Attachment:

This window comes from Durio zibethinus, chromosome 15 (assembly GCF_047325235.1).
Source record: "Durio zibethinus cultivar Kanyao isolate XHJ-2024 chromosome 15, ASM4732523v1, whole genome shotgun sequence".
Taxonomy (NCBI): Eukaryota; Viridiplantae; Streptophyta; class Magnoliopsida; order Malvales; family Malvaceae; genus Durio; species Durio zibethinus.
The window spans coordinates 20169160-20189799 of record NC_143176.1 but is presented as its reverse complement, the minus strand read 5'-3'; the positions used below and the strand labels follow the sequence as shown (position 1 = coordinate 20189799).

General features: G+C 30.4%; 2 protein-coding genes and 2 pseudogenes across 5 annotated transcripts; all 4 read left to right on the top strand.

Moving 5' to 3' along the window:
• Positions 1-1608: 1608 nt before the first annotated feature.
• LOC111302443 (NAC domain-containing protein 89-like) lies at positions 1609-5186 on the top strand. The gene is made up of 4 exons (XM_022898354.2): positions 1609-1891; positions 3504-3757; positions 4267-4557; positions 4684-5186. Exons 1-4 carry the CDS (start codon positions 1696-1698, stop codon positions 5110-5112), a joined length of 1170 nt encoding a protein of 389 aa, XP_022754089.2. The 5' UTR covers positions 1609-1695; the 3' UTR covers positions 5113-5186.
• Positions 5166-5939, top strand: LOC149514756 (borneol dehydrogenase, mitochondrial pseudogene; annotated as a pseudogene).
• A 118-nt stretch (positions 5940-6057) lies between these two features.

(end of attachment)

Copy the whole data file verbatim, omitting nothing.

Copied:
This window comes from Durio zibethinus, chromosome 15 (assembly GCF_047325235.1).
Source record: "Durio zibethinus cultivar Kanyao isolate XHJ-2024 chromosome 15, ASM4732523v1, whole genome shotgun sequence".
Taxonomy (NCBI): Eukaryota; Viridiplantae; Streptophyta; class Magnoliopsida; order Malvales; family Malvaceae; genus Durio; species Durio zibethinus.
The window spans coordinates 20169160-20189799 of record NC_143176.1 but is presented as its reverse complement, the minus strand read 5'-3'; the positions used below and the strand labels follow the sequence as shown (position 1 = coordinate 20189799).

General features: G+C 30.4%; 2 protein-coding genes and 2 pseudogenes across 5 annotated transcripts; all 4 read left to right on the top strand.

Moving 5' to 3' along the window:
• Positions 1-1608: 1608 nt before the first annotated feature.
• LOC111302443 (NAC domain-containing protein 89-like) lies at positions 1609-5186 on the top strand. The gene is made up of 4 exons (XM_022898354.2): positions 1609-1891; positions 3504-3757; positions 4267-4557; positions 4684-5186. Exons 1-4 carry the CDS (start codon positions 1696-1698, stop codon positions 5110-5112), a joined length of 1170 nt encoding a protein of 389 aa, XP_022754089.2. The 5' UTR covers positions 1609-1695; the 3' UTR covers positions 5113-5186.
• Positions 5166-5939, top strand: LOC149514756 (borneol dehydrogenase, mitochondrial pseudogene; annotated as a pseudogene).
• A 118-nt stretch (positions 5940-6057) lies between these two features.